Even as Secretary of State John Kerry worked to build support for a strike, his Iranian counterpart, Mr. Zarif, known as a moderate who hopes for dialogue, seemed to be working to avert one, declaring in an interview on Sunday that Iran warned the United States last year about chemical weapons getting into the hands of Syrian rebels. On Monday, he even tried to suggest that Mr. Obama was closer to his way of thinking, saying the American president was being pushed toward war by hard-liners in his own government.

Nuclear weapons aside, the debate over chemical weapons has raised questions about the strength of Iran’s commitment to the government of President Bashar al-Assad of Syria. Iran suffered terrible losses to chemical weapon strikes during its decade-long war with Iraq in the 1980s, and the issue is a delicate one for many Iranians. Mr. Rouhani aroused some controversy last week by stronglycondemning the use of chemical weapons in Syria on his English-language Twitter feed, without saying who used them.

Mr. Zarif made similar comments on his Facebook page, and others went further, including a former Iranian diplomat who suggested that Iran should not put all its eggs in one basket. A former president of Iran, Ali Akbar Hashemi Rafsanjani, was quoted in Iranian state media accusing Mr. Assad of using chemical weapons on his own people, though the government later disavowed those comments.

But Syria remains an essential ally for Iran, and a crucial link with Hezbollah, the Shiite movement based in Lebanon. There is no sign that Iran’s leaders are backing off; an Iranian delegation visited Mr. Assad in Damascus on Sunday to reaffirm its country’s commitment. But with the Iranian economy in tatters, the military support to Syria is costly.

“The question is, if things go badly for Assad on the battlefield, at what point would Iran let the rope go?” said Mehrzad Boroujerdi, the director of the Middle East studies program at Syracuse University.

If more evidence emerged that Mr. Assad’s military had used chemical weapons, that would raise the political cost of continuing to support him, Mr. Boroujerdi added.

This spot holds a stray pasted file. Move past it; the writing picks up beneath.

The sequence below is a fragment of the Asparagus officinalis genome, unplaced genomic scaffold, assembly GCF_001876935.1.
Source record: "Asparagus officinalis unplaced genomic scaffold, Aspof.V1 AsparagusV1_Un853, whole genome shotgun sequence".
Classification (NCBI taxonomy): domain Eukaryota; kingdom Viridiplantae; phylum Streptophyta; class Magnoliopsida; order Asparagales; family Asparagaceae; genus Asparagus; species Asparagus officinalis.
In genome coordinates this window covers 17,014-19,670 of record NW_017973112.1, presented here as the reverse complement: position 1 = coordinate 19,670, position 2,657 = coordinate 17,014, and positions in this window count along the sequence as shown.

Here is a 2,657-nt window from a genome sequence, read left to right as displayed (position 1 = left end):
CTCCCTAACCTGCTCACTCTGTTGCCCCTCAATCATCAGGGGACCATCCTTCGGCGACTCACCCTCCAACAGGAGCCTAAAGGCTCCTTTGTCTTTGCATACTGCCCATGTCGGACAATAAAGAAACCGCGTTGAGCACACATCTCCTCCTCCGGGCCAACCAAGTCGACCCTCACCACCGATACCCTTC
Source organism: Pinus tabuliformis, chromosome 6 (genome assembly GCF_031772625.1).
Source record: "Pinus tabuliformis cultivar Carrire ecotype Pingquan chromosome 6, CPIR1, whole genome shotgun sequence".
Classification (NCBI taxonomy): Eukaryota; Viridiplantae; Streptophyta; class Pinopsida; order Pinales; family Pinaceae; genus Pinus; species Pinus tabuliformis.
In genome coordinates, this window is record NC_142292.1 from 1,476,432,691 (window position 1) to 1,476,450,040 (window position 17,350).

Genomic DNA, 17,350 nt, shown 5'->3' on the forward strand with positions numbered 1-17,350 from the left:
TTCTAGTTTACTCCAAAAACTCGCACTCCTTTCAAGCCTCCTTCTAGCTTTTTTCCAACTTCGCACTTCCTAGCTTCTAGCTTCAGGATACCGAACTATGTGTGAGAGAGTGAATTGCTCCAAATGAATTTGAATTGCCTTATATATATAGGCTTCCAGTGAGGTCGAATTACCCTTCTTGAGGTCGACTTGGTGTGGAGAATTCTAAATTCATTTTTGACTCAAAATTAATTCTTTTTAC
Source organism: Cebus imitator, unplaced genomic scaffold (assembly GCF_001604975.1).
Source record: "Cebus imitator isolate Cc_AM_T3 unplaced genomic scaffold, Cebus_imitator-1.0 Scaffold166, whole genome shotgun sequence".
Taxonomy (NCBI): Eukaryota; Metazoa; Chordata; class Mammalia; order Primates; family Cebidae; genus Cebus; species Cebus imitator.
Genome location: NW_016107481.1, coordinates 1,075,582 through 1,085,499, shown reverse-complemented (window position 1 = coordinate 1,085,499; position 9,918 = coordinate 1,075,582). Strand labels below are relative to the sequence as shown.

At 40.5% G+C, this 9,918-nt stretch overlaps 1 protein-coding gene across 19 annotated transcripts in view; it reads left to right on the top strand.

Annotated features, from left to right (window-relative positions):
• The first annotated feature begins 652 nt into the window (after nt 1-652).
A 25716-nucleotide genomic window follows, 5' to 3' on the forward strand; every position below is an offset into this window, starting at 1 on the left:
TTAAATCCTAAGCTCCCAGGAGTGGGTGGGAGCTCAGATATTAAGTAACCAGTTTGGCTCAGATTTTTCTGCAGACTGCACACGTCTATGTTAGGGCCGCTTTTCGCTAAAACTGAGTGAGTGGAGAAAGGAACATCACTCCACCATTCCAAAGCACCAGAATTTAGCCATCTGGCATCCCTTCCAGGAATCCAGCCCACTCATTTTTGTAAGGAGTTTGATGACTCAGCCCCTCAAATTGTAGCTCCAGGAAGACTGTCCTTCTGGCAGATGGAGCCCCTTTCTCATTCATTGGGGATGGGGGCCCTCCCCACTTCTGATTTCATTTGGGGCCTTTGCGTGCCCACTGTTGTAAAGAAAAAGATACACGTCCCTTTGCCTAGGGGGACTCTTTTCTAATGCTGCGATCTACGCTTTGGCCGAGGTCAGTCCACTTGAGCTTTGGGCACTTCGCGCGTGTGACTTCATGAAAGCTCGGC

One thing is clear: the statements by Iran’s leaders have shifted from earlier this year, when high-ranking Iranian officials said a foreign attack on Syria would be treated as an attack on Iran itself. There may even be some relief at the prospect of more direct American involvement in the Syrian conflict, which has occasionally been cast as “Iran’s Vietnam,” some analysts say.

“The reality is that Obama’s military action will make the Syrian tragedy his and not Iran’s,” wrote Farideh Farhi, an Iran scholar at the University of Hawaii, in an analysis published online at Lobelog.com. “And in Iran’s postelection environment, in which the country has moved toward national reconciliation — both among the elite and between the government and the population — nothing suits the Islamic Republic better than divesting itself from this issue quietly.”

For all their mutual antipathy, the United States and Iran may ultimately find common ground in Syria.

“The United States and Iran are fighting a zero-sum proxy war in Syria at the moment,” said Karim Sadjadpour, an Iran analyst at the Carnegie Endowment for International Peace. “If and when Assad falls, the two sides will have a mutual adversary in radical Sunni jihadists.”